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Mon Feb 17, 2020, 12:09 PM

After yet another no, isn't it time for a Palestinian peace plan?

The Trump plan for Palestinian-Israeli peace will almost certainly go the way of all the other failed blueprints intended to resolve our hundred-year conflict. With leaders across the Arab world backing Palestinian opposition, the plan will likely remain an American-Israeli conversation about peace, a wedding without the bride.

And yet the release of the plan has already had one bracing consequence: it has exposed deeply held myths about peace among both Israelis and Palestinians.

....

It is long past time for Palestinian leaders to do what they have never done in the history of this conflict: offer their own detailed peace plan. We know what Palestinian leaders oppose; but what exactly do they support? Beyond the repetition of the formula of “two states along the 1967 borders,” what is the Palestinian position on refugees, land swaps, settlement blocs, holy places?

https://blogs.timesofisrael.com/after-yet-another-no-isnt-it-time-for-a-palestinian-peace-plan/

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Reply After yet another no, isn't it time for a Palestinian peace plan? (Original post)
Mosby Feb 2020 OP
no_hypocrisy Feb 2020 #1
aranthus Mar 2020 #2

Response to Mosby (Original post)

Mon Feb 17, 2020, 12:19 PM

1. The way this current "peace plan" was formulated was Israel making a wish list,

Jared Kushner drafting it into a so-called agreement, and then going to the Palestinians with a "take it or leave it" so-called offer.

I do civil negotiation and mediation in the courts. That's not how it's done. You have two or more sides making demands and start the new offer and acceptance in phases. Some items are dropped in exchange for gaining some items that are a priority. Either both sides go home feeling dissatisfied for not getting everything demanded (but the controversy is over and settled) or there is no resolution and the matter must be litigated.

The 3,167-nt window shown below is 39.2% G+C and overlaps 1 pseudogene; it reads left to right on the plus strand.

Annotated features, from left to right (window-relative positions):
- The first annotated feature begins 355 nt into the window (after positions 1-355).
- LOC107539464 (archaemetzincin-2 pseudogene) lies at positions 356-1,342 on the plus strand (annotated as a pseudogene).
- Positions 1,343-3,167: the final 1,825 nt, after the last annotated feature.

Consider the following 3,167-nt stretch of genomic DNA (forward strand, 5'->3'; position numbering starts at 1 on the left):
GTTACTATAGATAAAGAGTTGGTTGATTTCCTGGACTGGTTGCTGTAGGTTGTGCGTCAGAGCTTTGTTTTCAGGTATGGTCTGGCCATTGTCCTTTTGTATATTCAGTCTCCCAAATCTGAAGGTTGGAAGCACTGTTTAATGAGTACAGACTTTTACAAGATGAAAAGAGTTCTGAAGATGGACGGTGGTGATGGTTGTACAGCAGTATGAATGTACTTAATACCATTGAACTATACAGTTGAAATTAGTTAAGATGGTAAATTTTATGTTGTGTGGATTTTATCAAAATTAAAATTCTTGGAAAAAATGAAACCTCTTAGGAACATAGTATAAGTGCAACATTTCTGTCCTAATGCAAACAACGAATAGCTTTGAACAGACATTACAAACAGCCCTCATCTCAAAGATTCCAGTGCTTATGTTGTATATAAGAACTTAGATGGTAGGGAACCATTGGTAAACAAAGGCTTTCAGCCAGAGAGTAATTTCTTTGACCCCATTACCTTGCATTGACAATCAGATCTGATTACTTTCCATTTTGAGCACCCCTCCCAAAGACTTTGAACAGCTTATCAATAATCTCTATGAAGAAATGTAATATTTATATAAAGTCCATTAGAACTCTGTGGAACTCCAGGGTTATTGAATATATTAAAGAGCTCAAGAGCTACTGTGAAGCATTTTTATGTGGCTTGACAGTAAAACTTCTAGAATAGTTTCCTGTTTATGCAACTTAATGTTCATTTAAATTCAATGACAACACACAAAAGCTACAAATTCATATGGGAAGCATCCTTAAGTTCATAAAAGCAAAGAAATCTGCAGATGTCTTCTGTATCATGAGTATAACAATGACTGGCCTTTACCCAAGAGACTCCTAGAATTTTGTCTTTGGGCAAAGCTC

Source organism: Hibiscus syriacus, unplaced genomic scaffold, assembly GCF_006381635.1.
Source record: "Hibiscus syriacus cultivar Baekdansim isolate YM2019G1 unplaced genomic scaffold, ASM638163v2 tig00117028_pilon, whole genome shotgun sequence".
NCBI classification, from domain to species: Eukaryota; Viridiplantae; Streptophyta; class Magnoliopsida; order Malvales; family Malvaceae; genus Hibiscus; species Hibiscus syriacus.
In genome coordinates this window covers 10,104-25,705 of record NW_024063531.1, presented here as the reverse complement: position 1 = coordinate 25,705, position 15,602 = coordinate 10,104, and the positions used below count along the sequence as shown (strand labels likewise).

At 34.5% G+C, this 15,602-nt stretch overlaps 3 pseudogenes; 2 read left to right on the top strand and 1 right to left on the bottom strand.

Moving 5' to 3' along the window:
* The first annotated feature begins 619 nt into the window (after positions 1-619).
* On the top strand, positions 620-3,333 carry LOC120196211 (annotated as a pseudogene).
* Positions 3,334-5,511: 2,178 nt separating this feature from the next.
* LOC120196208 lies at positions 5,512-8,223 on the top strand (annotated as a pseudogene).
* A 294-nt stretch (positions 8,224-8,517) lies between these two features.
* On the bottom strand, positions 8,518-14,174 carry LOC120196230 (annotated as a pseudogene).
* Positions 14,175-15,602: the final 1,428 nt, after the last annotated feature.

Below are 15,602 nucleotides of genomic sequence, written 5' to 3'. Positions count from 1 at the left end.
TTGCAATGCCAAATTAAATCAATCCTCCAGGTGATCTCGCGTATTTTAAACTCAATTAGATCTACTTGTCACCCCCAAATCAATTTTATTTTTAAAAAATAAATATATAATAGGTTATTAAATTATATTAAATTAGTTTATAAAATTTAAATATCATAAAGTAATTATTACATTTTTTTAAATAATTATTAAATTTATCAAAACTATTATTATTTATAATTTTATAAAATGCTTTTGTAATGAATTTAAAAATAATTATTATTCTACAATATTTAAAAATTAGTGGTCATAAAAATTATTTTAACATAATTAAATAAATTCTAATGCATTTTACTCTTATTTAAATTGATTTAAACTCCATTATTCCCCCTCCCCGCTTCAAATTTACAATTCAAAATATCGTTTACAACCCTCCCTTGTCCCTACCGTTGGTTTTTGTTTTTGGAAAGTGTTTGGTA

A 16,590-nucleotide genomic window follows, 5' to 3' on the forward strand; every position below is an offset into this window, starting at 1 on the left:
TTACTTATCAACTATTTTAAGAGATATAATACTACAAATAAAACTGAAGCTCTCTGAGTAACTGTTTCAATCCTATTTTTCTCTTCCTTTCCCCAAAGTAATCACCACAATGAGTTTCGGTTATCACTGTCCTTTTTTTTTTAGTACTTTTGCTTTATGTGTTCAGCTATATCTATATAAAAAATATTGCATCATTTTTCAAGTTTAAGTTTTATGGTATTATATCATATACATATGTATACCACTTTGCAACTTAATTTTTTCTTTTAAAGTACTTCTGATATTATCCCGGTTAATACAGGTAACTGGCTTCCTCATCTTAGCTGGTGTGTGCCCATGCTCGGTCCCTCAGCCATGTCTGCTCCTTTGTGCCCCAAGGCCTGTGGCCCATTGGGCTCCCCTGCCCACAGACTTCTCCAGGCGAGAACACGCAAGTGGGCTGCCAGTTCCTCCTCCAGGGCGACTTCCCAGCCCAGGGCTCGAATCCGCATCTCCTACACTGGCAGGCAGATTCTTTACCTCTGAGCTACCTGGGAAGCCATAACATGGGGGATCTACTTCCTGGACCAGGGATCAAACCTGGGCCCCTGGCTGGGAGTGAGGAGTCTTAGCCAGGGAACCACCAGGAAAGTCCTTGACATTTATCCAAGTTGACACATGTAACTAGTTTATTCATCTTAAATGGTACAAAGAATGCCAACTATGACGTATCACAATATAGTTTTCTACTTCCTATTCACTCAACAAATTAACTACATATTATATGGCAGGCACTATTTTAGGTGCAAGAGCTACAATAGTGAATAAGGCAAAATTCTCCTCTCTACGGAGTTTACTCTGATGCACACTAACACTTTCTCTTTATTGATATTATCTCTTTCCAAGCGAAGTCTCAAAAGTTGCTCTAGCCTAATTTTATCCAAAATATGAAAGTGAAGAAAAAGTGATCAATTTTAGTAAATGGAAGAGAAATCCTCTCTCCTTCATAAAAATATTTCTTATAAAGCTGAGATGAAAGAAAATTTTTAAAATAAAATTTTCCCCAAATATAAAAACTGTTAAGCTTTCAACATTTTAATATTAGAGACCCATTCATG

Israel had every right to make a list of what it wanted. But so did the Palestinians. From what I understand, the latter was not seriously approached with a good faith interest in consideration of what they wanted.

If a true resolution is wanted for a "peace plan," all parties have to be prepared to give something up.

Unfortunately, both Israel and the Palestinians want the same land.

There are ideas that could have been explored. For example, while an argument can be made that the U.N. doesn't recognize more than Israel control w/o sovereignty on the disputed land, Israel could have offered to purchase the land from the Palestinians (assuming they would be willing to engage in a sale). This is an arbitrary example, but you can see where I'm going with this.

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Response to Mosby (Original post)

Mon Mar 2, 2020, 09:47 PM

2. Here's the problem.

If the Palestinian leadership proposes a plan and it doesn't include a demand for right of return, then they are dead meat. Their own people will reject it. If they include a demand for right of return, then the Israelis will accuse them of not being serious about peace. Committing to a plan of there own is a lose-lose for them.

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